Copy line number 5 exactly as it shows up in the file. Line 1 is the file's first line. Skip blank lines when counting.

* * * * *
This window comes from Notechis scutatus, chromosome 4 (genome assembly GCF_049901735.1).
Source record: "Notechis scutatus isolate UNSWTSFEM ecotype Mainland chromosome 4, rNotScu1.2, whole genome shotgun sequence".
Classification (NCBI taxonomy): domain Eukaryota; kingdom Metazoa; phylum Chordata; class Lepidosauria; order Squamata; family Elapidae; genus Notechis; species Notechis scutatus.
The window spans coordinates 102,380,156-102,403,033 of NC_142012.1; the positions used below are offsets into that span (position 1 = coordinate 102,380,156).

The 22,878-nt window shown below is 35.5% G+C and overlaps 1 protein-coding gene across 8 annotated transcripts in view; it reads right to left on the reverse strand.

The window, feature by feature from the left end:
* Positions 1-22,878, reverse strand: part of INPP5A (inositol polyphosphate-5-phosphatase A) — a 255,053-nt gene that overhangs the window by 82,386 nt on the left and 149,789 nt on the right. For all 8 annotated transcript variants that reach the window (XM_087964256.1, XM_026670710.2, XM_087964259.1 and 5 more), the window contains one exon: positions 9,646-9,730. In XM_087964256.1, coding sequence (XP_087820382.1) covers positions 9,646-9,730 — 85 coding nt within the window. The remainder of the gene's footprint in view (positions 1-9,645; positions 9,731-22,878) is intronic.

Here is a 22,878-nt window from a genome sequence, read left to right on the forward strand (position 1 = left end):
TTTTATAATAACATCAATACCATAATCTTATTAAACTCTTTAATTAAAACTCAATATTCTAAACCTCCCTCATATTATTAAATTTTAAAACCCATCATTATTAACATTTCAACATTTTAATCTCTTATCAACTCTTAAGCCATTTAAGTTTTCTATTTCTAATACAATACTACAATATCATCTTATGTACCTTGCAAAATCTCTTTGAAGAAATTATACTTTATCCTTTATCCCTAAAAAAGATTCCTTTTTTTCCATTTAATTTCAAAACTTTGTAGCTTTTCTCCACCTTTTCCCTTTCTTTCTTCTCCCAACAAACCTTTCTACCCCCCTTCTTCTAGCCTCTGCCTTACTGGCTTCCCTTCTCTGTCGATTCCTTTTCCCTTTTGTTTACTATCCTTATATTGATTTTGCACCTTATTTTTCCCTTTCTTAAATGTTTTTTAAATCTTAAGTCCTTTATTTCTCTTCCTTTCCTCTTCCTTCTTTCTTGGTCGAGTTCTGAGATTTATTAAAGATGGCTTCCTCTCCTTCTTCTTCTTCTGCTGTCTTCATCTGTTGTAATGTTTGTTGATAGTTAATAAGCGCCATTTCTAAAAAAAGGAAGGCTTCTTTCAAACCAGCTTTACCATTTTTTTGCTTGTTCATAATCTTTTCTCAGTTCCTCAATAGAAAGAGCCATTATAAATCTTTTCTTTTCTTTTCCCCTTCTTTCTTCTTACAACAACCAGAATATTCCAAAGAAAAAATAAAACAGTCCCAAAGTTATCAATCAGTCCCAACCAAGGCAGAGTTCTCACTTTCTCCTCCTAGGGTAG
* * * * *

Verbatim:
The 22,878-nt window shown below is 35.5% G+C and overlaps 1 protein-coding gene across 8 annotated transcripts in view; it reads right to left on the reverse strand.